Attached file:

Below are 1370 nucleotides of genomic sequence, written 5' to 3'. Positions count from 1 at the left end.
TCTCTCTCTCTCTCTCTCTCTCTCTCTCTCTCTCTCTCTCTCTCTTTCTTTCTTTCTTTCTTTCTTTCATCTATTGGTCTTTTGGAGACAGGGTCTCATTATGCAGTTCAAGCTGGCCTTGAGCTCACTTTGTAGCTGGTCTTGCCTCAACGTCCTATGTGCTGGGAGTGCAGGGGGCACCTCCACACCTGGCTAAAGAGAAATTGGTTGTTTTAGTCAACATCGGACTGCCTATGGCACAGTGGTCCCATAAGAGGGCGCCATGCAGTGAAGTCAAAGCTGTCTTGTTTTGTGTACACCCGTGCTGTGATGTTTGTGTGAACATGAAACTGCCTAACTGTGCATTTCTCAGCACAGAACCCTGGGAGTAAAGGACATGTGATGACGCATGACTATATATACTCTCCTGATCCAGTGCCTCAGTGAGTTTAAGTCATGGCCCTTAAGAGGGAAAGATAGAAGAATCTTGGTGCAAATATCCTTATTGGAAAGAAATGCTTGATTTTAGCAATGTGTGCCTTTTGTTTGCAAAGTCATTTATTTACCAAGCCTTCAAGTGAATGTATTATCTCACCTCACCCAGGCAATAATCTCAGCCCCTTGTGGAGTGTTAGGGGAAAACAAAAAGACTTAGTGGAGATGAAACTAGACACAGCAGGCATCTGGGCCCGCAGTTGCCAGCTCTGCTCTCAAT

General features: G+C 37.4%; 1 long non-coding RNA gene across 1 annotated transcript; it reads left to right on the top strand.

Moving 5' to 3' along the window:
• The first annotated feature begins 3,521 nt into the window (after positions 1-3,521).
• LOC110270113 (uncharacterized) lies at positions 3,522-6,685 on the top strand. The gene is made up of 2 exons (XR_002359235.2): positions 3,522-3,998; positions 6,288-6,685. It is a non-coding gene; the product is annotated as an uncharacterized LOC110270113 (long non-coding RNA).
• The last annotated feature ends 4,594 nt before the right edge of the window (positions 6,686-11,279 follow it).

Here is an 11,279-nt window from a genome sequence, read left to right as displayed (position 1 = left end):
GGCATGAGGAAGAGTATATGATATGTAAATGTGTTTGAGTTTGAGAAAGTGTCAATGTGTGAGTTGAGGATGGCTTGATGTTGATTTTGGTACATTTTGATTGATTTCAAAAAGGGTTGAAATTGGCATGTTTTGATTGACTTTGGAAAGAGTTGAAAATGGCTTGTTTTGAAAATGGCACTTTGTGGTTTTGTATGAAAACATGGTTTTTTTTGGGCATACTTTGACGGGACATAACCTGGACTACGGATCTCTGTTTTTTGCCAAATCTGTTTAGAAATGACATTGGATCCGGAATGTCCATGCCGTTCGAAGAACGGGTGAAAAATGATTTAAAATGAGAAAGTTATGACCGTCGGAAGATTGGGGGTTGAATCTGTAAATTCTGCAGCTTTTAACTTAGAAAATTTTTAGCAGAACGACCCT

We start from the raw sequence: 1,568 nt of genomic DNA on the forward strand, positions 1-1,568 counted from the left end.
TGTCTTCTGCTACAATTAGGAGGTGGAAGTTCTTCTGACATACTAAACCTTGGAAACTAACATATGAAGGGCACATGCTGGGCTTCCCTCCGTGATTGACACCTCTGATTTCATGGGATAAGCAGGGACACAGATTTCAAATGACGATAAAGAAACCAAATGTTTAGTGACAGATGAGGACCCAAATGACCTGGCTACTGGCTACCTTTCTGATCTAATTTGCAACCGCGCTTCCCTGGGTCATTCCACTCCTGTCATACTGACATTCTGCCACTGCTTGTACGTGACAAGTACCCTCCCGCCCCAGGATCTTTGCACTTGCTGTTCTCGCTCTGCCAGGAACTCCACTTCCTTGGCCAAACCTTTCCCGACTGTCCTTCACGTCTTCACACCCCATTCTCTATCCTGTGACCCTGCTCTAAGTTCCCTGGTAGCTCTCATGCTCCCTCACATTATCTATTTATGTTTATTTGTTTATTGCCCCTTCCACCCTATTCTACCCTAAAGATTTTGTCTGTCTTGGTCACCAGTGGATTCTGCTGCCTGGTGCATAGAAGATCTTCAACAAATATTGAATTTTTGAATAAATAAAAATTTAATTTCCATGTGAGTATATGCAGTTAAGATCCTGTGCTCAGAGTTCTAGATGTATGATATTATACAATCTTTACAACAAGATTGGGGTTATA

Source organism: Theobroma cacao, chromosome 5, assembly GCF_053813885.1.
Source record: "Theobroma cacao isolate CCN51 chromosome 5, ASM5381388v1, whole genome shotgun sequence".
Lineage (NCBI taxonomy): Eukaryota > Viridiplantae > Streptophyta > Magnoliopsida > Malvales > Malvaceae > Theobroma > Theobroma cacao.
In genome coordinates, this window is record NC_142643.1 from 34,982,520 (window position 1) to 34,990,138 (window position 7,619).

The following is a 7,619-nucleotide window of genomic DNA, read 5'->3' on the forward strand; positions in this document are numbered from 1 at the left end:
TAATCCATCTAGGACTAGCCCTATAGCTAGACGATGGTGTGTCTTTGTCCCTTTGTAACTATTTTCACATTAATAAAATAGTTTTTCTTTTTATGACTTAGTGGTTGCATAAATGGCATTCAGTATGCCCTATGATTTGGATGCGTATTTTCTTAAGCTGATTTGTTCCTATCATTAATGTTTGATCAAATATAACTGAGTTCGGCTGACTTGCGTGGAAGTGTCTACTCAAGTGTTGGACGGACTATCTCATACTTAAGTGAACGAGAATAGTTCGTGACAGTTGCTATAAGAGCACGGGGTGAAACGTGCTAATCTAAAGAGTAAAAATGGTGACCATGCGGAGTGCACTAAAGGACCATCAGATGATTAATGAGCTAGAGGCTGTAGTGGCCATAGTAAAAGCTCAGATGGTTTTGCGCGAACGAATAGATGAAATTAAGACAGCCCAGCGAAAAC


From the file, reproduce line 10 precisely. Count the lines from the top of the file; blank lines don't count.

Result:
We start from the raw sequence: 1,568 nt of genomic DNA on the forward strand, positions 1-1,568 counted from the left end.